Collaboration is one of the key aspects of open source. The collaboration though is often dependent on the maintainer being able to accept or deny a contribution and to give feedback on the next step.
Many have over the years rightfully voiced concerns about this reliance on the single maintainer – what do we do when the maintainer no longer answers?
Drupal solved this by both making it easy to add co-maintainers, through clear best practices for co-maintaining projects, and by having clear procedures for handing abandoned projects over to new owners.
That has enabled Drupal to push hard for collaborating on existing projects rather than adding new duplicates, which is a stark contrast to eg. the WordPress and jQuery communities where duplication rather than collaboration sadly seems to be the norm. (How many carousel, Facebook share plugins and parallax scripts do the world really need?)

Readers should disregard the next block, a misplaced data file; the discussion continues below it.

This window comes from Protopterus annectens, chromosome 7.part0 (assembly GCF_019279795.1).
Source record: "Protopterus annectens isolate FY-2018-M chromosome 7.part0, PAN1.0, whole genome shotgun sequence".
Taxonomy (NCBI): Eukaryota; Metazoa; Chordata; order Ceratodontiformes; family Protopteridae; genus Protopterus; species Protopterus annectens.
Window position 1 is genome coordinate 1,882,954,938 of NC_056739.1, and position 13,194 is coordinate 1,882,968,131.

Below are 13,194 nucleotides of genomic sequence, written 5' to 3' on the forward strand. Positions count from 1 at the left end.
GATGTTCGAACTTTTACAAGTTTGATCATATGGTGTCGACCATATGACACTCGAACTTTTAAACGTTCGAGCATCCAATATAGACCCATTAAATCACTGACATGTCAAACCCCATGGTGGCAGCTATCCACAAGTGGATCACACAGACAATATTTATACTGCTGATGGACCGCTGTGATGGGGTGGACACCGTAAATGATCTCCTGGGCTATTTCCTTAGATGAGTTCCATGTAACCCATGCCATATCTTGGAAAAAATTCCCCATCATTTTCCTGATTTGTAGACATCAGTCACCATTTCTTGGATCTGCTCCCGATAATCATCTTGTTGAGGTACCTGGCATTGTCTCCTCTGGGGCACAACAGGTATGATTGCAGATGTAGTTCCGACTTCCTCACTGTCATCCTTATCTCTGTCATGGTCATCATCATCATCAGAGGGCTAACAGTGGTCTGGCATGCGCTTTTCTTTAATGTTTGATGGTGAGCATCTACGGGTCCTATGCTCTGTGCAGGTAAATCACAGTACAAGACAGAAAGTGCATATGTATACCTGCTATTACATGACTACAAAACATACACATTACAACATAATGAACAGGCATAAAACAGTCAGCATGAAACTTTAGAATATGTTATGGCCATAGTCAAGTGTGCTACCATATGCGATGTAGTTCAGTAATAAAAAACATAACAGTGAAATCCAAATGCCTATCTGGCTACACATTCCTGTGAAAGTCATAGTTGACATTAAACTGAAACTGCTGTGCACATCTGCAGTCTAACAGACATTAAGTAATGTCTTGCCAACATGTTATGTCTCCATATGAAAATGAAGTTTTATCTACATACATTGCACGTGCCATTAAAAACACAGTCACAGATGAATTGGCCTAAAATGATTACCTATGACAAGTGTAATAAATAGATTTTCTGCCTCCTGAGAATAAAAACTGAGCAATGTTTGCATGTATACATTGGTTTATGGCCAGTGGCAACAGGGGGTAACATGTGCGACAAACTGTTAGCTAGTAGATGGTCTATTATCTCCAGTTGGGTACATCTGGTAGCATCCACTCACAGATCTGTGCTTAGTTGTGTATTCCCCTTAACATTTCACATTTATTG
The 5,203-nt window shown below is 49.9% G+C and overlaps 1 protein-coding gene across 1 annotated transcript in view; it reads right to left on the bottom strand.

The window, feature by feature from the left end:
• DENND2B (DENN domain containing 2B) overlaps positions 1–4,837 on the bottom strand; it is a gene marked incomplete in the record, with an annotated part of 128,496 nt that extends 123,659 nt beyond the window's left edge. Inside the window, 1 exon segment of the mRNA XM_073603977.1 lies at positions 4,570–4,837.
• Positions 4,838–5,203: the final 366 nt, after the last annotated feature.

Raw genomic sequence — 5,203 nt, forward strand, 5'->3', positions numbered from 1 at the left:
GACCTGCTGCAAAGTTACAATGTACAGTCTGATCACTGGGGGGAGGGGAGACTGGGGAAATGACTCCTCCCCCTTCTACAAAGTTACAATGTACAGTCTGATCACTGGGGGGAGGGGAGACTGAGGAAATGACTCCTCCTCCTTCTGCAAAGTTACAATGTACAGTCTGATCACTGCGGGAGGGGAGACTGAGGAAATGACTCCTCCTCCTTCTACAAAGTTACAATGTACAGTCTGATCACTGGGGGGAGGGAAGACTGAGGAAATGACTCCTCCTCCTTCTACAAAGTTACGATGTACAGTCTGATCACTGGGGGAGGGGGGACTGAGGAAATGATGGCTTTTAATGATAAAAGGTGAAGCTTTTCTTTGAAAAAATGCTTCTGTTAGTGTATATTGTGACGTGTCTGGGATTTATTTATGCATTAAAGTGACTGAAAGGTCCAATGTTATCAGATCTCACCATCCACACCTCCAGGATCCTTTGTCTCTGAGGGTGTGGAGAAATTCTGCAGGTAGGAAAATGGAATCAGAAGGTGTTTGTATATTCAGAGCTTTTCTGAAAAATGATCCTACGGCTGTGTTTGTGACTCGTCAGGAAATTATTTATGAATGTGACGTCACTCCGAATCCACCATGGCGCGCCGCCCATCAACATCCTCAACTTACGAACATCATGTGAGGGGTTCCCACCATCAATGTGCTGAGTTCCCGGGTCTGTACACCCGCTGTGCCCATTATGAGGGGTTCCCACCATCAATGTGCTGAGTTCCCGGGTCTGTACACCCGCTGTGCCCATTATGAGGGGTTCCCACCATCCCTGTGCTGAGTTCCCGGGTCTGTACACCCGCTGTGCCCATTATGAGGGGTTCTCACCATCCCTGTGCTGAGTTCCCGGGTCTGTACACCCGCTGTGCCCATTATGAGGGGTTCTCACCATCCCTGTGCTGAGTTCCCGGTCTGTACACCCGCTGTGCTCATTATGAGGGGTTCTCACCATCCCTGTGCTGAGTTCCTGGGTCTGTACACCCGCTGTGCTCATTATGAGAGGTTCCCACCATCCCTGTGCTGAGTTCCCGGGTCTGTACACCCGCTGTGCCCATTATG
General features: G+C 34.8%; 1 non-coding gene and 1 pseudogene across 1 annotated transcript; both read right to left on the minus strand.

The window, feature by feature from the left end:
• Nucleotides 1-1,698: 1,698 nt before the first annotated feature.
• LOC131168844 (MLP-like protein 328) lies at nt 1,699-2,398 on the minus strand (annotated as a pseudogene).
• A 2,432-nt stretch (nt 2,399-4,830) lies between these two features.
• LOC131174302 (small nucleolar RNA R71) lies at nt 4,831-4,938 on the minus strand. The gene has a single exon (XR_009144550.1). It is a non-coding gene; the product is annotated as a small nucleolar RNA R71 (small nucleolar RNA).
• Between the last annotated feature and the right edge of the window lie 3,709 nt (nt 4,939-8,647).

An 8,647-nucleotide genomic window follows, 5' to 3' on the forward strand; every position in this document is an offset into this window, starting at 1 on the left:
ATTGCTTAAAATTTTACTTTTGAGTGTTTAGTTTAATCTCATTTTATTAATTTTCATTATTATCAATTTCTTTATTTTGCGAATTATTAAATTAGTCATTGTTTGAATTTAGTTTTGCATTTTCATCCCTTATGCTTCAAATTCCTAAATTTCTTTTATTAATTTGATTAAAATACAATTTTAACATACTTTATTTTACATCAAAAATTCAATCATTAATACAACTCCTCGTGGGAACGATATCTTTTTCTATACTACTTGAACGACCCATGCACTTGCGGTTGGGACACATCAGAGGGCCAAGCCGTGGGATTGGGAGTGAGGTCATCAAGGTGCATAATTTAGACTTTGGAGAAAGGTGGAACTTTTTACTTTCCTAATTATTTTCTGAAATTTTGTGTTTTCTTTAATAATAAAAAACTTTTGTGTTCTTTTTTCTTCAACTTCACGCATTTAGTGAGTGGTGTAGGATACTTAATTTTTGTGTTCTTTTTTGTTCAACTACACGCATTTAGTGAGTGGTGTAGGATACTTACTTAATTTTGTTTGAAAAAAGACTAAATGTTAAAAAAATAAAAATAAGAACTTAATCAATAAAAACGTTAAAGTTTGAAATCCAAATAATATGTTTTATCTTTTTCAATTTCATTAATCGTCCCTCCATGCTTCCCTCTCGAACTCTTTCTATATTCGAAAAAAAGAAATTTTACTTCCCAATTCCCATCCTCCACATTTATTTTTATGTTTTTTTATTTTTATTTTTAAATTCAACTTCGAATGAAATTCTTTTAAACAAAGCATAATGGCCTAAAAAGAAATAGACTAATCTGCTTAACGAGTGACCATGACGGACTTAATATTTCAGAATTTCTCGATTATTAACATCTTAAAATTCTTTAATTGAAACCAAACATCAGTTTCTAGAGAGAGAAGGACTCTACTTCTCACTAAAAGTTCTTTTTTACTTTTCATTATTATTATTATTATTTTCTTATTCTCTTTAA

More open source projects, and especially so the Node.js/NPM one which already have a high level of collaboration, should follow Drupal in defining clear best practises for co-maintenance. Sure, Felix Geisendörfer’s Pull Request Hack goes a long way – but it would be fairer for everyone if the expectations were clear and well communicated up front. It would lower the threshold of participation even further.
Through such best practises more maintainers would probably dare to add co-maintainers to their projects and co-maintainers would hopefully dare to go even further in their contributions to a project or even dare to step up as a co-maintainer at all in the first place. And that’s where we should be heading – towards more and easier collaboration.